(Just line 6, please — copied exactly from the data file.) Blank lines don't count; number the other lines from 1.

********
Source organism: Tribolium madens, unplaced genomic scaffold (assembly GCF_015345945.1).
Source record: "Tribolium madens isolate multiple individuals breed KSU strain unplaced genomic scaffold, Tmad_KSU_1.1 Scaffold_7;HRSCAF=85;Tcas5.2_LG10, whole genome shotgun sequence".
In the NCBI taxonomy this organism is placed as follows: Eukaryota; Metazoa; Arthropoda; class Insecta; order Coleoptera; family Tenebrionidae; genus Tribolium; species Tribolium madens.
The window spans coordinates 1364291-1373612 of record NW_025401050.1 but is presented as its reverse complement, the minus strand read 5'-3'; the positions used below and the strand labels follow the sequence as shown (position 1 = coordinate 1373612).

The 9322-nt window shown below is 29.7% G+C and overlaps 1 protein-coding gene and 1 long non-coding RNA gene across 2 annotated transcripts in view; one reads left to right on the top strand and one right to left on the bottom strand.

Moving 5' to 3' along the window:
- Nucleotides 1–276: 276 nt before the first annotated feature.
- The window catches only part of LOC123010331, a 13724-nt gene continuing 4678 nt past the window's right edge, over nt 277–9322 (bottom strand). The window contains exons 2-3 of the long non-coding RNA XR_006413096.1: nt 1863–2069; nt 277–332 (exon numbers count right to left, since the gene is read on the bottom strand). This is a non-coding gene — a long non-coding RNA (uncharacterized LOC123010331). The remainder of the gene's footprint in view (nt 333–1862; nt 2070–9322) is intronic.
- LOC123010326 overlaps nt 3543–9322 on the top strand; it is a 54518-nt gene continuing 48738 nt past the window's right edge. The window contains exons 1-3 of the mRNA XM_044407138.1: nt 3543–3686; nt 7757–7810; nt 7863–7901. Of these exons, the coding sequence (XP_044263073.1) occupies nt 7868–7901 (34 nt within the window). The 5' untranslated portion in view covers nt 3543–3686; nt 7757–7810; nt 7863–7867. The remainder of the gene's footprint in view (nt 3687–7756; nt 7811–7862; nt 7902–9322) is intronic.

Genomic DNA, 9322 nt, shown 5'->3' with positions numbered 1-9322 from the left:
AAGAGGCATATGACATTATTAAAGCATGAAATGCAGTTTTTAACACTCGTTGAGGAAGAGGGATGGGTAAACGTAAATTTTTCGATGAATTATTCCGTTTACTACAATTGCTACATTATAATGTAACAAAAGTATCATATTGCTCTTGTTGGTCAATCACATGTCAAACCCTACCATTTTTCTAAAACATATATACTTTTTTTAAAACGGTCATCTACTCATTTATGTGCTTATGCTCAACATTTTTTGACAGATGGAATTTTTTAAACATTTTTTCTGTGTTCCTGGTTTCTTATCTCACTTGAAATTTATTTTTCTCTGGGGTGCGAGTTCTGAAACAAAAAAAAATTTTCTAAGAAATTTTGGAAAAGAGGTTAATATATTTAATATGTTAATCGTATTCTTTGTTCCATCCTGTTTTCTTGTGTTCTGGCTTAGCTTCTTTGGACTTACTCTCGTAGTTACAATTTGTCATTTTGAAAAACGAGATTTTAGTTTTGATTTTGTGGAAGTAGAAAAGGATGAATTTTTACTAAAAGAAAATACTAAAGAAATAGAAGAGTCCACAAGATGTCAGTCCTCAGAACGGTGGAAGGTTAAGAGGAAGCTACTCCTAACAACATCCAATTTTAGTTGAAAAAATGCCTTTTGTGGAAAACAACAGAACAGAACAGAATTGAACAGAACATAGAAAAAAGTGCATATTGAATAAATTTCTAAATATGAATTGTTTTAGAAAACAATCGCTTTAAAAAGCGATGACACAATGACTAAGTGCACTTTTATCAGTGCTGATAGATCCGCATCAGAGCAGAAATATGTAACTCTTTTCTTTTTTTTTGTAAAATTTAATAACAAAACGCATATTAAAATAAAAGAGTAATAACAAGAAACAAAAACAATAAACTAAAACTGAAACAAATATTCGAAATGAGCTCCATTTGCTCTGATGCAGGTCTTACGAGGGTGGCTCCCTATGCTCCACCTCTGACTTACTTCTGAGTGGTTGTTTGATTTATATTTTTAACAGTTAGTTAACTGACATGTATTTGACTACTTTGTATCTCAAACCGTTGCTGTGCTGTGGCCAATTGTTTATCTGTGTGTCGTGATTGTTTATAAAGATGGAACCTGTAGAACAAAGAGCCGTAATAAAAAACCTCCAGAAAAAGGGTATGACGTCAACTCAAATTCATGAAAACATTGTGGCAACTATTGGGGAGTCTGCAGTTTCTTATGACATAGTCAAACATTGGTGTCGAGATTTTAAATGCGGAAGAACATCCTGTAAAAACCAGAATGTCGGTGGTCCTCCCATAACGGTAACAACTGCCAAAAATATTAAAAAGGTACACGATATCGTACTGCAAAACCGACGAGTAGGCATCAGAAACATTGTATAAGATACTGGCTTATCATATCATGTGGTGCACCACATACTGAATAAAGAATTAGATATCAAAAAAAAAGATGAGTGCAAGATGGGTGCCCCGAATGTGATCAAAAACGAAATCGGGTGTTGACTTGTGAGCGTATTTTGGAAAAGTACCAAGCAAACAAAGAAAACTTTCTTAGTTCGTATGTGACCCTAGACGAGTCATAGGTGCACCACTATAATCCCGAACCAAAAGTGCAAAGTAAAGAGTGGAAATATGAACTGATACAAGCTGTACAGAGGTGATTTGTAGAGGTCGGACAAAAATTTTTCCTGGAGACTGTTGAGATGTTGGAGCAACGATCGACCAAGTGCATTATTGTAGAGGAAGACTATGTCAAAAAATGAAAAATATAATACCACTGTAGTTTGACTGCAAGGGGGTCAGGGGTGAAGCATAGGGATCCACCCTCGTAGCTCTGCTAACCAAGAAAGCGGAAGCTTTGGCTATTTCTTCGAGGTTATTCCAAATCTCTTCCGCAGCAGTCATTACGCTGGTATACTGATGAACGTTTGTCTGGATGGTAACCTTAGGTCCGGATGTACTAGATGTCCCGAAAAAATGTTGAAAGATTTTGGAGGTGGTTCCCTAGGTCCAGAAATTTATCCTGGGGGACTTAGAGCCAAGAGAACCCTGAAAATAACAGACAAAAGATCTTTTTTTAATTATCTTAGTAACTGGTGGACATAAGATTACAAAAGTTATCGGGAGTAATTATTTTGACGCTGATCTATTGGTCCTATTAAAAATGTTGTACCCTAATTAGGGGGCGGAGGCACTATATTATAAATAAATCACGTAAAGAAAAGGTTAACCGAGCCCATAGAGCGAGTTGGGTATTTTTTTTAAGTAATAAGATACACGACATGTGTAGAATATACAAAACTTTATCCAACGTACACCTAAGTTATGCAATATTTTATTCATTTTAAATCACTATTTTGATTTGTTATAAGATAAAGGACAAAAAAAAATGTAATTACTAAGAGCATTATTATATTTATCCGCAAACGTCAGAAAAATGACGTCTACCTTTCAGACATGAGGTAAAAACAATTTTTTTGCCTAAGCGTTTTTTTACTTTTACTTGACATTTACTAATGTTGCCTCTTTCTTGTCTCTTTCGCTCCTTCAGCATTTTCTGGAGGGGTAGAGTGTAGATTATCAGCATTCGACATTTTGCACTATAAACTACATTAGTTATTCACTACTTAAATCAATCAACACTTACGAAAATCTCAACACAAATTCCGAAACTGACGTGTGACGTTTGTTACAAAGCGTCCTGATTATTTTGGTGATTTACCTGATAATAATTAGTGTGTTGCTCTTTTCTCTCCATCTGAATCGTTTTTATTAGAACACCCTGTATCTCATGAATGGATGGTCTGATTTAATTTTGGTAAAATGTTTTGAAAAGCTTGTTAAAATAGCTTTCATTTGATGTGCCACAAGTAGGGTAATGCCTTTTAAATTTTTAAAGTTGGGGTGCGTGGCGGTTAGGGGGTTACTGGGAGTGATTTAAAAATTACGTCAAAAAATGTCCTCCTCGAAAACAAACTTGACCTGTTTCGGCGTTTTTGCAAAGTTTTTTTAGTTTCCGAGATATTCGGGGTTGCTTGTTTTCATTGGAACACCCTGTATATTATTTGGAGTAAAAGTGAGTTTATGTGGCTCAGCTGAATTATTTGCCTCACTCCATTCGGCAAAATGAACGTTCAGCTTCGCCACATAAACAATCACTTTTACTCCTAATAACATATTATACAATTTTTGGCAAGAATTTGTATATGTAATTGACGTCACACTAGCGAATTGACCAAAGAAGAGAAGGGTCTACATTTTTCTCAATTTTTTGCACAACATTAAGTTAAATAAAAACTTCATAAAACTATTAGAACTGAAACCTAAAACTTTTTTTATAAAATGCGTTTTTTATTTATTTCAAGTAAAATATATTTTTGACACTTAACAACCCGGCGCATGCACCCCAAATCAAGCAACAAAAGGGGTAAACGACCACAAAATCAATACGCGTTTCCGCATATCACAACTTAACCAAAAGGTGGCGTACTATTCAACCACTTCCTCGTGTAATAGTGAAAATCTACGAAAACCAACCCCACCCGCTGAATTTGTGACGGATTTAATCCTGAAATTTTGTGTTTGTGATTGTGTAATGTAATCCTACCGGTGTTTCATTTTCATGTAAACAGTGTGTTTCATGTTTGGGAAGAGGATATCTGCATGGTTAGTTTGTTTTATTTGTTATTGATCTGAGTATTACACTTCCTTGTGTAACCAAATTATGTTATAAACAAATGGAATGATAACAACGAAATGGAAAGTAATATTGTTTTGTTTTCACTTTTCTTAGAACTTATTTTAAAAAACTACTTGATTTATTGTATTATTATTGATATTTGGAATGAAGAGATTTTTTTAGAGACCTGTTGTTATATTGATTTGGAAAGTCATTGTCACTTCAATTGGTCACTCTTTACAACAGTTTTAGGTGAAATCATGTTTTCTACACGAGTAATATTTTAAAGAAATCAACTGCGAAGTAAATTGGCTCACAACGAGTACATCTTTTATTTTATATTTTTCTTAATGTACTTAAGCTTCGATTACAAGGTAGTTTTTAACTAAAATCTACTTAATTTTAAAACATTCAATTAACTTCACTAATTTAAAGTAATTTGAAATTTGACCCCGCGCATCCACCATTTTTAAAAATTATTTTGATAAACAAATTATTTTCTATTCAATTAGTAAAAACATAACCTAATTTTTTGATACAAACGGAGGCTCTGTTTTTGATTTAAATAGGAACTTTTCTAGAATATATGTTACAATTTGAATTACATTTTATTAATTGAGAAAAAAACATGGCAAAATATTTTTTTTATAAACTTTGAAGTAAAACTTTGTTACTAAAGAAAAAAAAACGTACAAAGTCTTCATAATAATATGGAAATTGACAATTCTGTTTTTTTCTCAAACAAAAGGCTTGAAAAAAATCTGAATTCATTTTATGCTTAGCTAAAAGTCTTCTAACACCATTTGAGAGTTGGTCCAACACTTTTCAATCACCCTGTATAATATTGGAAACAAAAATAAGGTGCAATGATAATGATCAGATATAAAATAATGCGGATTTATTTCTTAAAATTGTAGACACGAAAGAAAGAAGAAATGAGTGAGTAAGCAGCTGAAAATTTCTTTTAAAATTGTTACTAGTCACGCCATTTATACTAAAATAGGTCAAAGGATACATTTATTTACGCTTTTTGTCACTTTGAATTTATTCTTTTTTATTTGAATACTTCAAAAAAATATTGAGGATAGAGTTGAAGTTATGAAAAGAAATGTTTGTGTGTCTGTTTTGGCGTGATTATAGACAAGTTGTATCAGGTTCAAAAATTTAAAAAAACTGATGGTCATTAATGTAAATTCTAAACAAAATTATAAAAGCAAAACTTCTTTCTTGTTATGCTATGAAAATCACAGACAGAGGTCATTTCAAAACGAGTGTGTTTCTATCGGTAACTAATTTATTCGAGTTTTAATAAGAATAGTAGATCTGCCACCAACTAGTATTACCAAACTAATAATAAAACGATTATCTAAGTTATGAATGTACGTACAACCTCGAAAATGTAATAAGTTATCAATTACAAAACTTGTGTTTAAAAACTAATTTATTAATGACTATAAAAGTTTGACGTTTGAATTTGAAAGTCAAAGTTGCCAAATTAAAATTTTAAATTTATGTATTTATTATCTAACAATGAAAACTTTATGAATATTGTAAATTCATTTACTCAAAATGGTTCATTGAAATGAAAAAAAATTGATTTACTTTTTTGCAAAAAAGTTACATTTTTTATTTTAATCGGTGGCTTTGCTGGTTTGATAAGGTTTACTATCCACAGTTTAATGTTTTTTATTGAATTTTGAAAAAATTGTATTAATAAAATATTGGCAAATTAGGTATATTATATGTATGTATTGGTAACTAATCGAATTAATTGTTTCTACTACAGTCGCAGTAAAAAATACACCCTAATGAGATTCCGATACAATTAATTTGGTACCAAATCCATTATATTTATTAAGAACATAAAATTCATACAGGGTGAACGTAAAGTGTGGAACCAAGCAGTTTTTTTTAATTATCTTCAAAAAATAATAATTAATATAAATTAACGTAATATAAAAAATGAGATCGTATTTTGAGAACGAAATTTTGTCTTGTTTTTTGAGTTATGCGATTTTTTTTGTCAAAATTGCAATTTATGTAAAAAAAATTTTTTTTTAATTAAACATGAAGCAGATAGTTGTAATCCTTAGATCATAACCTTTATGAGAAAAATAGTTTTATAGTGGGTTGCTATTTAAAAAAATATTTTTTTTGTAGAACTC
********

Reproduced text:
Moving 5' to 3' along the window: